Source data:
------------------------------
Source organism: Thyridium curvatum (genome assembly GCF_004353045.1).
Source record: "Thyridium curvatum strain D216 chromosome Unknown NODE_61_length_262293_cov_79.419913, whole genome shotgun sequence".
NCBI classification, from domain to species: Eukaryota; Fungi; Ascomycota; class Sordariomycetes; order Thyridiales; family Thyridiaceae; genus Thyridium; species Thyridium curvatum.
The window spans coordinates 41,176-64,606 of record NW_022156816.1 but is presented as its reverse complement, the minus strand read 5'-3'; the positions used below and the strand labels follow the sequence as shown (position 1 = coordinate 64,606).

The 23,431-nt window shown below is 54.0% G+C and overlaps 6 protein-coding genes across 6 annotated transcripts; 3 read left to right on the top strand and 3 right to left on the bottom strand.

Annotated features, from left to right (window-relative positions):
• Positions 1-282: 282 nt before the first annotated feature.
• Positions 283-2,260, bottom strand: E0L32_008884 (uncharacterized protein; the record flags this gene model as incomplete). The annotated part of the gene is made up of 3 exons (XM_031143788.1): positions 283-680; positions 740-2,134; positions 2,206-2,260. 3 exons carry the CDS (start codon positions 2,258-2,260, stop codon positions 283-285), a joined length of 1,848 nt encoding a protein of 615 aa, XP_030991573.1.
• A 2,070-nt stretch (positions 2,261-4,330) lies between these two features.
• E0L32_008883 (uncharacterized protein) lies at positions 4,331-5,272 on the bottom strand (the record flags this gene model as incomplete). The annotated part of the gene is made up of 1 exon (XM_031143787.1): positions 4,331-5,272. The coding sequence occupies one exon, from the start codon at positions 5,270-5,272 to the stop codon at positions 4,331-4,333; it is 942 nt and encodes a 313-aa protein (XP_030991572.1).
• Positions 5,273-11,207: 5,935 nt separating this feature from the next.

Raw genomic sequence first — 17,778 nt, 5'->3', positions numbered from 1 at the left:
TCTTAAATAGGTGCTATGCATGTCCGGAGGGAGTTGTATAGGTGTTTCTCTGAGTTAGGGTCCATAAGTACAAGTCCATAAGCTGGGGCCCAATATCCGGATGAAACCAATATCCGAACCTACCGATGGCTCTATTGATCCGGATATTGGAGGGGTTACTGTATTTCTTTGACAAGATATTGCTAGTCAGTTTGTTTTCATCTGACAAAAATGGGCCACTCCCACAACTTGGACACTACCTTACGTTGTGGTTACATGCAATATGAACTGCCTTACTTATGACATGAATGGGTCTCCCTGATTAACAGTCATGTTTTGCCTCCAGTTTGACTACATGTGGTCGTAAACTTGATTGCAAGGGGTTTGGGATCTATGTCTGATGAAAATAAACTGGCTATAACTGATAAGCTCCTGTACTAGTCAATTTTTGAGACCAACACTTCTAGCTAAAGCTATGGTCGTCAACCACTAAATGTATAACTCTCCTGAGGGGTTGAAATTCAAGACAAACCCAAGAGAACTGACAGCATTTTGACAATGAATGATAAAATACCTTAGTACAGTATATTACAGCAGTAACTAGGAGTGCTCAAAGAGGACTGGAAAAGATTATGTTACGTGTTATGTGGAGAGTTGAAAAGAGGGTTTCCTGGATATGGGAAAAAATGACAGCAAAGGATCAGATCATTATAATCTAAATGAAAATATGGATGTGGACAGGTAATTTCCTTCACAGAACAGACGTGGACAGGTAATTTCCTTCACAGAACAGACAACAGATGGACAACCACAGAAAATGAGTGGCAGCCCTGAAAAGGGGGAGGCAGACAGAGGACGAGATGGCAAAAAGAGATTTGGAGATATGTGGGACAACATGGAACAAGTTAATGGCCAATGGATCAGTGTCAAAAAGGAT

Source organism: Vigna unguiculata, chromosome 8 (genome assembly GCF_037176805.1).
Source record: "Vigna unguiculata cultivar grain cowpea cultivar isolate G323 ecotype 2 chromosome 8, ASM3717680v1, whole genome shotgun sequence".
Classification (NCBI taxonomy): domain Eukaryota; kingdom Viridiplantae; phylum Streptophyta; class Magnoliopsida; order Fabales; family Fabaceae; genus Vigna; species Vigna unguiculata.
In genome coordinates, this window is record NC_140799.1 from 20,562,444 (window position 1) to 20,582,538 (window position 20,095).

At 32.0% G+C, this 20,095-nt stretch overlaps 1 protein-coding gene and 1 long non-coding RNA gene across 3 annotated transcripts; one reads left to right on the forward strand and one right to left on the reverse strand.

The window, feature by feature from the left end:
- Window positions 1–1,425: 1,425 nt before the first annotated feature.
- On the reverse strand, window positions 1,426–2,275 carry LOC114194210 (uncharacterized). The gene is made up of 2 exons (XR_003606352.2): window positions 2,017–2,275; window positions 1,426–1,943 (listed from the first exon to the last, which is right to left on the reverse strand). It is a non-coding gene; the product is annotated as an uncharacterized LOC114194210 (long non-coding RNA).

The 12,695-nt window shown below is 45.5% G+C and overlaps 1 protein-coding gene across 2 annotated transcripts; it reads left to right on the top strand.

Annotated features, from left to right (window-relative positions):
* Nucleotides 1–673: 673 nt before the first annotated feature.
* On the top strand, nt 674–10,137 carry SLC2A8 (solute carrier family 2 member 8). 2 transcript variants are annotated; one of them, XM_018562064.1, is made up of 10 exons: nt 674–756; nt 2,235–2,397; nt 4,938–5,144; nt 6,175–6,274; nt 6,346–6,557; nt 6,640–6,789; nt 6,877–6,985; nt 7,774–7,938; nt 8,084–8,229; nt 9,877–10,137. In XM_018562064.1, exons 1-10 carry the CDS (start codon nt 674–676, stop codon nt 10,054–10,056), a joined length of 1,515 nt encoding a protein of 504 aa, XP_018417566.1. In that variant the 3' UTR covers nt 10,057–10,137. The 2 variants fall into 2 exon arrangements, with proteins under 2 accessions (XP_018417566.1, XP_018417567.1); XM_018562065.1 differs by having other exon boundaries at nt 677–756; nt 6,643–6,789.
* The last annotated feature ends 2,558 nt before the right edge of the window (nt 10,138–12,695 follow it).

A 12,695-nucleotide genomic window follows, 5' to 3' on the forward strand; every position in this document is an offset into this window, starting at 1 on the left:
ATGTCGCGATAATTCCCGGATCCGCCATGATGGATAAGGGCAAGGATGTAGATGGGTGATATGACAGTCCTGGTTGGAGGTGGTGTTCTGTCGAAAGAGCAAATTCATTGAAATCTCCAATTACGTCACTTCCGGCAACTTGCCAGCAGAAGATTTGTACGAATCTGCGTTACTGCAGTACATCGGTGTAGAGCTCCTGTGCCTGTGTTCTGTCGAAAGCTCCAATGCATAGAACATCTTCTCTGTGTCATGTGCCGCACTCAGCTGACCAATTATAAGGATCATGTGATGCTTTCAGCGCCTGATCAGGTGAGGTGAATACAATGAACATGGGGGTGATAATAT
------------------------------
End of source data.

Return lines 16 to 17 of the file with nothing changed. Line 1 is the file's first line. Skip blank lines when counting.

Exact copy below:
Classification (NCBI taxonomy): domain Eukaryota; kingdom Viridiplantae; phylum Streptophyta; class Magnoliopsida; order Fabales; family Fabaceae; genus Vigna; species Vigna unguiculata.
In genome coordinates, this window is record NC_140799.1 from 20,562,444 (window position 1) to 20,582,538 (window position 20,095).